Why I Like Seeing Doctors Who Are Unfamiliar With POTS


I know this sounds strange, because so often it is frustrating when medical professionals are unfamiliar with a condition. I recently saw a doctor who had never heard of POTS (postural orthostatic tachycardia syndrome).  Whenever this happens I start by explaining my condition simply as “my autonomic nervous system is faulty.” I then add in the symptoms I have and how they can become more dangerous or severe. I then usually talk about what medications I am currently using. Once the facts are out there I will usually take one symptom first and ask if that doctor has any ideas to treat that specific symptom.

Here is where the magic happens. Doctors who are unfamiliar don’t automatically revert to “well, these three medications are the basics and that’s all there is so learn to deal with it.” For instance, I asked my newest doctor about my extreme fatigue. His first suggestion was, of course, something that elevates heart rate, so I had to remind him we needed to avoid that. He then had ideas of some different medications, as well as natural herbs and supplements that can help. He suggested Ashwagandha root, which is an adaptogenic herb, meaning it will work more over time.  The dose he put me on was three times the dose recommended on the bottle, and honestly it did raise my stamina for standing and activities by at least 10-15 minutes. Any additional elevated time is golden for someone on full disability.

This doctor was also interested in genetic testing to check and see how quickly I metabolize medications, which proved to be very informative and useful. None of my other specialists had ever suggested that type of testing.

I explained that it was unknown what caused POTS to activate in my body, and that it could be any number of things. He decided to order a 24-hour urine test to rule out heavy metal poisoning as well. The results of this test did nothing other than rule out heavy metal poisoning, but isn’t that still useful? If the test had shown anything we may have been able to make some big changes in my health.

I like seeing doctors who are unfamiliar with my condition because they often use their knowledge of symptom treatments and occasionally suggest something that another doctor might not think of since they already know the protocol thus far for treatment.

However, I always have to remember to check my medications through a drug interaction checker online before trying anything new, especially since the new doctor may not be looking at my current medication list when prescribing another medication.

It shouldn’t be scary to see a doctor who is not familiar with your condition. If a medical professional has a heart to help, they may suggest something useful or helpful that another doctor missed. I believe that it’s worth a try. There’s always the chance I might gain some pain relief, get help with sleep or even find something that can treat the condition itself.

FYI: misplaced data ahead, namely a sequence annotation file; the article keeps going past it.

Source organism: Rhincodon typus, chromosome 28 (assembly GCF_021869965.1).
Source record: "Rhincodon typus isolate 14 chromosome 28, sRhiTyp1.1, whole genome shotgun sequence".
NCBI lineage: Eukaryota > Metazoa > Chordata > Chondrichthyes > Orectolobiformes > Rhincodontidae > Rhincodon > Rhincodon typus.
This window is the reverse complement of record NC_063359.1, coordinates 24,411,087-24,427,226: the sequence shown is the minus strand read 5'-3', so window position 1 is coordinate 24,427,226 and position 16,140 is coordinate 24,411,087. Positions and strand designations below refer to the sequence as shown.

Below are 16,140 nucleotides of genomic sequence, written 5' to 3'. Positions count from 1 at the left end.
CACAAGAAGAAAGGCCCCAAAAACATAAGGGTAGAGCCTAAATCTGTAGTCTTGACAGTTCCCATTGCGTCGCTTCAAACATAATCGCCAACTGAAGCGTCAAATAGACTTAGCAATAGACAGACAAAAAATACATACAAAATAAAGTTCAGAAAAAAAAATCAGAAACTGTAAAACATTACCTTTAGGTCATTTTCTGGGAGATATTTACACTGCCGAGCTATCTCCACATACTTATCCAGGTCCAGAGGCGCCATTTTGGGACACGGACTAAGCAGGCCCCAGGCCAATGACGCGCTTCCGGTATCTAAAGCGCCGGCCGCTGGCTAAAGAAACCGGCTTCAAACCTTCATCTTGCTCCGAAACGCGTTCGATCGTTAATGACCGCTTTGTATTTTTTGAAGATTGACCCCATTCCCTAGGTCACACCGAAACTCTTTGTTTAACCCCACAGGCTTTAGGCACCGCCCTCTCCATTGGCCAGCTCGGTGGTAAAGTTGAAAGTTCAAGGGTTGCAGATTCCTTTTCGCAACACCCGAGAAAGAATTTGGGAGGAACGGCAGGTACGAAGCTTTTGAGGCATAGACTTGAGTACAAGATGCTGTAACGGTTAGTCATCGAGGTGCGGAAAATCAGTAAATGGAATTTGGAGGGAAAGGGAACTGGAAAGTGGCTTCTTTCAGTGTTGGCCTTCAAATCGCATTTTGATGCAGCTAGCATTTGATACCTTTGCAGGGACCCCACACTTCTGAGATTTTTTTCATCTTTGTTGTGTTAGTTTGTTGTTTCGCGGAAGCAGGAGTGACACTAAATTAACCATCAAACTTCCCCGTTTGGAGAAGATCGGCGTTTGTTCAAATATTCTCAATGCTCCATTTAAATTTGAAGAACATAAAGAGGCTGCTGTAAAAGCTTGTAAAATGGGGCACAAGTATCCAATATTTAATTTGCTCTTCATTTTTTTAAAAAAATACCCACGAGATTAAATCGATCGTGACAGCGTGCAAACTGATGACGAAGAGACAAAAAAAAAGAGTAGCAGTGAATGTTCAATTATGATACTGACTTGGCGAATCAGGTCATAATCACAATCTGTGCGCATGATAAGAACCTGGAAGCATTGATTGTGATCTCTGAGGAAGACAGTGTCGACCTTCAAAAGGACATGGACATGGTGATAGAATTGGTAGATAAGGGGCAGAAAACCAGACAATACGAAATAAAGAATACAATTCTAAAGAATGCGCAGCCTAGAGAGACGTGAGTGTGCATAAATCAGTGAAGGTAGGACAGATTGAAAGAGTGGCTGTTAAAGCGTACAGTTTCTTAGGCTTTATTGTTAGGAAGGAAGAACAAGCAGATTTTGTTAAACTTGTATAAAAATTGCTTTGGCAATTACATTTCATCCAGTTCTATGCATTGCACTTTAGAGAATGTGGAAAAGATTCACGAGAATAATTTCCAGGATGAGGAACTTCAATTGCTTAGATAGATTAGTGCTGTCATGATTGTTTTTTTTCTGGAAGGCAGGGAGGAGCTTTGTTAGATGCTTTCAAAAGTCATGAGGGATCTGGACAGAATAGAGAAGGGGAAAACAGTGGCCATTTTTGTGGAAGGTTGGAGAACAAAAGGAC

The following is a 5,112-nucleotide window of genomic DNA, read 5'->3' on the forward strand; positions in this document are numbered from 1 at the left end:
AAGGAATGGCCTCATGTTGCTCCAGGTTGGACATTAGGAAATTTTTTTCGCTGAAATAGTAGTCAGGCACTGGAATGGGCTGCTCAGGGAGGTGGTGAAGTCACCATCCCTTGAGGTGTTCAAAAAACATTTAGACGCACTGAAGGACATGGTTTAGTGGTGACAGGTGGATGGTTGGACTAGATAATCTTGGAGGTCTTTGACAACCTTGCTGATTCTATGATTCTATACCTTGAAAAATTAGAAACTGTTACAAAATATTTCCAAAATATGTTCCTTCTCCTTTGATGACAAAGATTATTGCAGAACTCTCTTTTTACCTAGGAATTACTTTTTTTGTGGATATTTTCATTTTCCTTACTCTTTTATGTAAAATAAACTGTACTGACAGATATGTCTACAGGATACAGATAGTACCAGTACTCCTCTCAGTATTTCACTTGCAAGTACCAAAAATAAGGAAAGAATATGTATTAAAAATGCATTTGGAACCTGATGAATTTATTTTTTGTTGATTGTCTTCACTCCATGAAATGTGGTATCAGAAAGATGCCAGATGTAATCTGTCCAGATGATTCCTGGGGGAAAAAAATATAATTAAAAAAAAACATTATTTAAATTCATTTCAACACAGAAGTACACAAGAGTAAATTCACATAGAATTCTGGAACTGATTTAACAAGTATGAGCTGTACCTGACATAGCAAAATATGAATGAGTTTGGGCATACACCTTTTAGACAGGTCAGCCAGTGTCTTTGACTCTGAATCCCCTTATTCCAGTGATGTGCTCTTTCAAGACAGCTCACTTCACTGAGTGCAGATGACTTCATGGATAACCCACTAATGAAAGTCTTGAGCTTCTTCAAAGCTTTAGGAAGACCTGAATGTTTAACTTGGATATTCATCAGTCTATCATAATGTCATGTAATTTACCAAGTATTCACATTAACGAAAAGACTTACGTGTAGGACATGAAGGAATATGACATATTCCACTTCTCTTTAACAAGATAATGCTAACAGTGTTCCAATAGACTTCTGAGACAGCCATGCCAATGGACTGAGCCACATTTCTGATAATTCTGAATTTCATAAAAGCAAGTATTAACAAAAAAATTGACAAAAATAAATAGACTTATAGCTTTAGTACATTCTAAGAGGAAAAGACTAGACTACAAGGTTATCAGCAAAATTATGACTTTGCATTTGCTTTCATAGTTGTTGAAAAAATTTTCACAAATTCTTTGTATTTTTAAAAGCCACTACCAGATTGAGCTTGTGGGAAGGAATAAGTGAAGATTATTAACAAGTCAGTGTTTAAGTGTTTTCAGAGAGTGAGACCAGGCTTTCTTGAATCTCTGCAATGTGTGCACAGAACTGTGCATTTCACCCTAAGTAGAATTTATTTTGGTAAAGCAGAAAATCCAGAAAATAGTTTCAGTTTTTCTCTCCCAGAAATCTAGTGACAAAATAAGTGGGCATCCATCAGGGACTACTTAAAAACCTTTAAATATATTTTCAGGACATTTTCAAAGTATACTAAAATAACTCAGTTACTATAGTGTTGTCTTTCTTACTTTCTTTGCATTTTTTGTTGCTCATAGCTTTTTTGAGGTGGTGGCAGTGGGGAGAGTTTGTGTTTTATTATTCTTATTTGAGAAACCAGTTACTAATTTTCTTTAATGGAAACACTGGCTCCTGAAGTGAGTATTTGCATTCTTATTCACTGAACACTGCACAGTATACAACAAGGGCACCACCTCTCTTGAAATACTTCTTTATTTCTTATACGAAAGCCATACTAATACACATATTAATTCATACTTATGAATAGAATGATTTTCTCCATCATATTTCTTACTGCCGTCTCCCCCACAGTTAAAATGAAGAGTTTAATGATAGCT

Follow this journey on POTS: Finding Smiles in the Trials.

We want to hear your story. Become a Mighty contributor here.

Thinkstock photo via utah778.

TOPICS
JOIN THE CONVERSATION

Related to Postural Orthostatic Tachycardia Syndrome

woman in heavy clothing backpacking in grand canyon

What Hiking the Grand Canyon Taught Me About Living With Illness

Mountains to Climb A Facebook memory popped up this week with a picture of me smiling and hiking down a mountain with a pack on my back. This was me seven years ago, embarking on a four-day hike down the Grand Canyon. My first thought as I looked at the picture, as with many of [...]
sad girl with hand on head on black background

3 Things I Get Tired of Hearing About My POTS

I want to start this post off by saying I know most of the time people are only trying to help, and that these words come with the best intentions. However, that’s also why I’m writing this, because while things do come with the best intentions, they can be really hurtful, too. 1. “You’re being [...]
college student laying in bed and reading a book for class

When POTS Challenges Your Identity as an Academic Overachiever

POTS and I have a complicated relationship. Here’s the thing: I’m an over-committer. Like, the kind who is utterly convinced that there are infinite hours in a week and continues to take on more things until they crush me. I’ve done this since before chronic illness, when I could bounce back quickly. I don’t particularly [...]
man standing in front of lake and mountains

The Relief I Find in Sharing My Story After Years of Misdiagnosis

Being able to tell my story has been a sort of relief valve, allowing me to talk about the frustrations of a misdiagnosis and then living with an “invisible” illness on a daily basis. It is comforting to know I am not alone struggling through each day, yet my heart breaks for each and every [...]